Historical information

Print was purchased because of the popularity of the song that was written by Eric Bogle in 1971 following his attendance at an ANZAC Parade in Canberra


The anti-war song “And the Band Played Waltzing Matilda” has become a cultural icon in Australia, and elsewhere has been recorded over 130 times in 10 different languages. The song was written in 1971 by Eric Bogle, a Scottish immigrant to Australia, who has penned more than 250 powerful compositions, which, among other things, focus on the failure of history to impress upon youth the futility of war. Appropriately, Bogle was named Australian Humanist of the Year in 2001 for capturing “the ethos of humanism through his perceptive and individualistic song writing with its exposure of racism, bigotry, war mongering and injustice of all kinds”. Additionally, he was awarded the United Nations Peace Medal (1986), and was made Member of the Order of Australia (1987). This article asks why a song written by a Scot in Australia, fifty-six years after the Dardanelles campaign, feels as if it has “always existed. That it belongs to culture and country”. It questions what the appeal imbued within the lyrics of those five short verses might be and recounts the story behind the creation of what Pete Seeger referred to as “one of the world’s greatest songs”. Through interviews with the writer, and an examination of the relevant historiography, this article presents a study of “the most potent ballad of the age”. It also examines what Bogle meant when he said that it was a song that “came into its time”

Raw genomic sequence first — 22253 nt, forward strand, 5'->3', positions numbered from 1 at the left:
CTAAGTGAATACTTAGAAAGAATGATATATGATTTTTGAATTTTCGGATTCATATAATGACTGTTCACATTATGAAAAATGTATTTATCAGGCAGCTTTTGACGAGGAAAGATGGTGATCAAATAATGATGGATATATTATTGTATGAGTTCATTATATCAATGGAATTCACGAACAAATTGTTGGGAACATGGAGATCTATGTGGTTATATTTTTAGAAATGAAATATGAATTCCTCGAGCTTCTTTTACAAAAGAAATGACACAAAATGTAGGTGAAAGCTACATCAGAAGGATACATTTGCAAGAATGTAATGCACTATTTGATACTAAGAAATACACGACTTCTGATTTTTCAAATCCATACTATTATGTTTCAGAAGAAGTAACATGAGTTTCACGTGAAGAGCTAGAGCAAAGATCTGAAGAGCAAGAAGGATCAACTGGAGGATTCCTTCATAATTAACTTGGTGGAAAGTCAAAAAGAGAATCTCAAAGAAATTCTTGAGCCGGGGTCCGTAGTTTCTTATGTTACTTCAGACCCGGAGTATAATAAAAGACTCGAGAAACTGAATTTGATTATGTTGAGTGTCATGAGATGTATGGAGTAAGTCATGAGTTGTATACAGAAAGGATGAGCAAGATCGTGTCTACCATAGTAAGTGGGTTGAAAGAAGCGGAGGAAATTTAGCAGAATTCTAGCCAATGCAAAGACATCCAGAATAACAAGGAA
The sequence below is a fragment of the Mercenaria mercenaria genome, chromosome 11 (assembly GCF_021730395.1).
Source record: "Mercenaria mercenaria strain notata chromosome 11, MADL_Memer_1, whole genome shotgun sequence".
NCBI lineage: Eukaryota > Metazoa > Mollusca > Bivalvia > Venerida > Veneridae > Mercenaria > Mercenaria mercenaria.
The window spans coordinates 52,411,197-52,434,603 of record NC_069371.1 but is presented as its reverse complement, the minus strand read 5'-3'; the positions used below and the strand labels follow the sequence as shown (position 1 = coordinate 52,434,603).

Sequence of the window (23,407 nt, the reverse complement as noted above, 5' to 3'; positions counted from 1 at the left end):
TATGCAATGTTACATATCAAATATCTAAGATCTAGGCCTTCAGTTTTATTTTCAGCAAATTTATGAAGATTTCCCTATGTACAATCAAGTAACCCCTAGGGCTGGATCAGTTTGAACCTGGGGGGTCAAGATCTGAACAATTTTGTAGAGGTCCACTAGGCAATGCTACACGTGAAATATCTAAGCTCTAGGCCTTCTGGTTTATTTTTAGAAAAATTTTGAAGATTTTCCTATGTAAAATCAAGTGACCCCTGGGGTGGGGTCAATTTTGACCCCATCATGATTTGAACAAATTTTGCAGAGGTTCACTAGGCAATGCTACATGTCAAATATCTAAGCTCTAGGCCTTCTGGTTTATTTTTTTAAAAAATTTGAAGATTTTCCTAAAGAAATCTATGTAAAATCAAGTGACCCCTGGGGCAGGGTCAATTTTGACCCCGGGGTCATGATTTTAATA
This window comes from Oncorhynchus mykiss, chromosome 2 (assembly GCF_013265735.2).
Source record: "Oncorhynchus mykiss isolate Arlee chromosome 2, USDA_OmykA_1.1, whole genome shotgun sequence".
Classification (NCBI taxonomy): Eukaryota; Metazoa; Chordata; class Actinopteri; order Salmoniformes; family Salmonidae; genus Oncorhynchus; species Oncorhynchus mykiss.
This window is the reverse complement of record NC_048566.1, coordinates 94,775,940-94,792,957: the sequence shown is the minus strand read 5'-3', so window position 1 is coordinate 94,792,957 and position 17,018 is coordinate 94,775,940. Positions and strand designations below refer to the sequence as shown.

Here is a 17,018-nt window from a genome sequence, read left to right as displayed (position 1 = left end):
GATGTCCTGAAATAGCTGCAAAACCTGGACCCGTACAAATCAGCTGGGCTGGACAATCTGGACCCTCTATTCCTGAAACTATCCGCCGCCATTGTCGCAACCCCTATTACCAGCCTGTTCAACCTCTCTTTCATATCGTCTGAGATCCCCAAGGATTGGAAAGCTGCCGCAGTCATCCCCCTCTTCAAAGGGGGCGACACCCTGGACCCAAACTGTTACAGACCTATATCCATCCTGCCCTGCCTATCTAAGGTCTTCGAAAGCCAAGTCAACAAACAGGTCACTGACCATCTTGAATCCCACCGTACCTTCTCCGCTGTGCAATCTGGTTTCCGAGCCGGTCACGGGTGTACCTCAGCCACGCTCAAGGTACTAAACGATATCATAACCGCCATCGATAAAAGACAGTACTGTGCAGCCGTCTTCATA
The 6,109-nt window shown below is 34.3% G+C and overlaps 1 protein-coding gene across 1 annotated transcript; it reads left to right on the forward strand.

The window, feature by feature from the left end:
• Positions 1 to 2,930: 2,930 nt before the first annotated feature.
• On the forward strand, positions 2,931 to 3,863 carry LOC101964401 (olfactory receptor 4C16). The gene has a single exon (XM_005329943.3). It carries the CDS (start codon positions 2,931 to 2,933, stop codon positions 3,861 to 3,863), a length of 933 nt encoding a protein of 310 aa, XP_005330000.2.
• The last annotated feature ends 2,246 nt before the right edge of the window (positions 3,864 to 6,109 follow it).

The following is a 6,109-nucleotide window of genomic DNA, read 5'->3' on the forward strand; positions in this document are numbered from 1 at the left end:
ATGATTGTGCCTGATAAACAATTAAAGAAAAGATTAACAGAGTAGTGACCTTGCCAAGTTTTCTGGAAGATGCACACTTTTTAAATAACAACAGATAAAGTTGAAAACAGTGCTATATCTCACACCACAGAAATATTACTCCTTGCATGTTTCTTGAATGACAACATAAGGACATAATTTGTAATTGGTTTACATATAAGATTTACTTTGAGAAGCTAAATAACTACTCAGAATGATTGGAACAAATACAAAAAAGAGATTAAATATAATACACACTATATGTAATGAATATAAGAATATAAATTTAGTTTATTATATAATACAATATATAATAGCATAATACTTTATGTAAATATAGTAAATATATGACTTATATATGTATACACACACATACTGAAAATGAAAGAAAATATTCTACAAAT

Physical description

Wooden framed glass front print - The Band Played Waltzing Matilda

Inscriptions & markings

Print contain the lyrics of the song